As with any strategic initiative, the success of a sustainability strategy depends on implementation. Once you’ve identified your material sustainability issues and crafted strategic goals around them, you need to establish structures and systems to ensure their accomplishment. Our research shows that building sustainability into business unit-level management doubles an company’s chance of profiting from its sustainability activities.
It’s almost a sustainability cliché that success depends on CEO-level commitment. Strong leadership is needed because sustainability strategies often demand significant changes in how companies operate. To manage implementation, leaders first establish key performance indicators (KPIs) for important tangible goals and assign clear managerial responsibilities. Without measurable goals and accountability, sustainability efforts founder. Many companies establish a separate sustainability function to monitor and report on KPI progress. But, sustainability intentions can get lost as strategic information trickles down the management hierarchy. While more than 80% of senior executives say they are fully knowledgeable about their company’s sustainability issues, only 31% of middle managers report familiarity with sustainability goals. Line employees are even less informed.
Like all strategic initiatives, middle management is vital for success. But for middle managers, implementing sustainability strategy can be, according to one person I spoke with, “a pain in the butt.” Indeed, middle management winds up doing the heavy lifting, which is why middle managers are most likely to resist sustainability changes. Managers work hard to get their systems operating smoothly and reliably. Asking them to change for sustainability reasons can just look like more work and complication and is bound to create pushback. Overcoming this resistance requires communication, patience, and persistence.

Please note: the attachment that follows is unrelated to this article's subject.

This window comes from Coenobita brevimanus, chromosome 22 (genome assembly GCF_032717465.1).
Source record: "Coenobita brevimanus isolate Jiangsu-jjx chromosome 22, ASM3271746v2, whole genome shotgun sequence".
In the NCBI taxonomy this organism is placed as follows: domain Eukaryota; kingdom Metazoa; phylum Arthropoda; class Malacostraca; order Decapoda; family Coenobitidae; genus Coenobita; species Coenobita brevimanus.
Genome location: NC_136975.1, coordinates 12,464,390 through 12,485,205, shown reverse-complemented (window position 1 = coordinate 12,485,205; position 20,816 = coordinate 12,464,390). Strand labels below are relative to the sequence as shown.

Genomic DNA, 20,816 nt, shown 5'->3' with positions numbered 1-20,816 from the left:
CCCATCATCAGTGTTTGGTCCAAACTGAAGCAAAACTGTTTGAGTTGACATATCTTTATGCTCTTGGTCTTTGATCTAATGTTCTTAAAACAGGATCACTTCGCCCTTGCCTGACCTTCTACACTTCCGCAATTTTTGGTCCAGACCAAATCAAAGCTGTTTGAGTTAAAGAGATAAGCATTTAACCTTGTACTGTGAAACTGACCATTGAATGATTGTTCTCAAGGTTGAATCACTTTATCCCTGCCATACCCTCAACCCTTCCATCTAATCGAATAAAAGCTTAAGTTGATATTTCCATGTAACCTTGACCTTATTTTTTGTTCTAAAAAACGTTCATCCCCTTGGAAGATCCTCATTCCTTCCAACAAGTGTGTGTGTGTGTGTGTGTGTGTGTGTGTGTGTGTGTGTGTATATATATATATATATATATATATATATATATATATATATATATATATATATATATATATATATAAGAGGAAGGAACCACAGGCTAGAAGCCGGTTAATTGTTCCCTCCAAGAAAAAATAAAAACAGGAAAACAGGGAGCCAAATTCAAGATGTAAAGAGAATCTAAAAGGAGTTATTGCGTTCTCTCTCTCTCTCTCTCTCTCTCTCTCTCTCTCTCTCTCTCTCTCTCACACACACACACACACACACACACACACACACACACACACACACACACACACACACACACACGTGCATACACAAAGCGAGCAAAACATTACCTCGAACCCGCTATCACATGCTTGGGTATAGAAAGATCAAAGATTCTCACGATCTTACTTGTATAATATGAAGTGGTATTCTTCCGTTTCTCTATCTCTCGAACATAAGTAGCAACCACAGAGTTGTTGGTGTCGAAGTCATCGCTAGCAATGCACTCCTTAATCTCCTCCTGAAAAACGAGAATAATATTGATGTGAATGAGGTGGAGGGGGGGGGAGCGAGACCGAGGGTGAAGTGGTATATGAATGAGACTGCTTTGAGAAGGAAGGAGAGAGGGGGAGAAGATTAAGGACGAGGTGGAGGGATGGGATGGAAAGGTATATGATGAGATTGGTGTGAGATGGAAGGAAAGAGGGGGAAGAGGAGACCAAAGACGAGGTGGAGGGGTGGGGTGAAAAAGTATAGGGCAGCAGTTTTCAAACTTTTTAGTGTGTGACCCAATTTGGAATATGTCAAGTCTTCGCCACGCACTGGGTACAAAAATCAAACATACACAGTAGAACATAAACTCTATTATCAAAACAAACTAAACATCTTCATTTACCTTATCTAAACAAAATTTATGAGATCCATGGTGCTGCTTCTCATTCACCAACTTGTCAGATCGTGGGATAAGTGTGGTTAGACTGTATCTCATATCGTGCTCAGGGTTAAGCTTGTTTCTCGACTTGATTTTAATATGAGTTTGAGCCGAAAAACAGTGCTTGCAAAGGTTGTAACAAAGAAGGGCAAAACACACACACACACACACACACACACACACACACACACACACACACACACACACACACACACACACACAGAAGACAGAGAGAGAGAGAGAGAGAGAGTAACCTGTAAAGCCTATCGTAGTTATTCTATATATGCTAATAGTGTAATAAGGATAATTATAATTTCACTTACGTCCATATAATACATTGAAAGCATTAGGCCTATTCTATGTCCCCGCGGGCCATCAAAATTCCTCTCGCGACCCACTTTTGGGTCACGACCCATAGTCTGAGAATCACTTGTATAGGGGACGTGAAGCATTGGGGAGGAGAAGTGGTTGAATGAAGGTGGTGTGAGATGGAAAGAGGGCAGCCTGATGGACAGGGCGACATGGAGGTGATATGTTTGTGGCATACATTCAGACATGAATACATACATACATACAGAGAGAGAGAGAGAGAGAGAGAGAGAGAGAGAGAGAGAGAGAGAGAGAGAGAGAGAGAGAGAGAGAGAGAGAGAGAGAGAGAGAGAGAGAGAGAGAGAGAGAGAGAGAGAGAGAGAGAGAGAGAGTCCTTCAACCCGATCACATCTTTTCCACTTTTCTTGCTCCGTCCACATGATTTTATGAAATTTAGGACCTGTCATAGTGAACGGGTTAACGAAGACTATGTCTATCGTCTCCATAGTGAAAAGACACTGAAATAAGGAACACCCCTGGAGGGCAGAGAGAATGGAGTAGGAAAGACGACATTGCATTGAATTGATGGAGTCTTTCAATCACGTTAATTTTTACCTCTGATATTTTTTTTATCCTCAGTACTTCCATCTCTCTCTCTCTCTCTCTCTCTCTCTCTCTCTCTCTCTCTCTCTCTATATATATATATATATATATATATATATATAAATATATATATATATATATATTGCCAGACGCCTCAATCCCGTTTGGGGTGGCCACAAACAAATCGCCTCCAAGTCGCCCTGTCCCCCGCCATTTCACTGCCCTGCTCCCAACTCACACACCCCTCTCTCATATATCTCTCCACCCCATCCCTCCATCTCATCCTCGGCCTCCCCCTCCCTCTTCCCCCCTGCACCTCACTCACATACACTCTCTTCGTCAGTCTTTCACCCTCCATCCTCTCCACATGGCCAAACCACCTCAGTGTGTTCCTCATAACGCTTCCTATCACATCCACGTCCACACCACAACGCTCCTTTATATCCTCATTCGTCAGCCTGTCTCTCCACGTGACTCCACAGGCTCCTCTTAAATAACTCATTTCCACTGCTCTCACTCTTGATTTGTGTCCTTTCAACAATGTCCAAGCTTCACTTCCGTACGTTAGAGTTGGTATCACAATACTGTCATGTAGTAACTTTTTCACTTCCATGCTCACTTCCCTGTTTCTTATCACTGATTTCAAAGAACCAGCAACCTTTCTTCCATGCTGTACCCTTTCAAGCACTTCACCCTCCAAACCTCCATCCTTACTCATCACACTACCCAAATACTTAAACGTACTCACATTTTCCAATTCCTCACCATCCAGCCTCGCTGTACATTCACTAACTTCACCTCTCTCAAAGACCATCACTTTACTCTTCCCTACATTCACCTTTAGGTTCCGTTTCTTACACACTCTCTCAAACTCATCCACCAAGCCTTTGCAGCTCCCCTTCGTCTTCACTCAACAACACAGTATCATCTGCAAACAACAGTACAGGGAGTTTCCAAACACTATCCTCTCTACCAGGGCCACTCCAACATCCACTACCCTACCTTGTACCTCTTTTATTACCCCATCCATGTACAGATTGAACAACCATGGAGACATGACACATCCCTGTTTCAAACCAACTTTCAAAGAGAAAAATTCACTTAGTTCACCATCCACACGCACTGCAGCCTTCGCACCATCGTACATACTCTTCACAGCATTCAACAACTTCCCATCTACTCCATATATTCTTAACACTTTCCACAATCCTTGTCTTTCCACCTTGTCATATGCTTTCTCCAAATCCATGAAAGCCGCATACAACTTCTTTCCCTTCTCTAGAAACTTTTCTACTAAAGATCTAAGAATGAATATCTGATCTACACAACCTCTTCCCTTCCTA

Unilever is a company that has persisted in its sustainability efforts and helped managers execute — with key support from its CEO Paul Polman. Since joining the organization in 2012, Polman systematically worked to implement social, environmental and business KPIs for every business unit as part of Unilever’s Sustainable Living Plan. This provided middle managers with a consistent set of incentives that facilitated implementation. Unilever is now an award-winning sustainability success, but it is important to note that it took nearly two decades to build the organization we see today. Persistence indeed.
In contrast to Unilever, in 2015 we found only 36% of survey respondents agreed that sustainability had a permanent place on their company’s top management agenda. While this percentage has increased over time (rising from 24% in 2010), it is another signal that commitment to corporate sustainability remains a giant work in progress.
This post is the fourth in a series of eight, representing key findings from a collaborative research report between MIT Sloan Management Review and the Boston Consulting Group.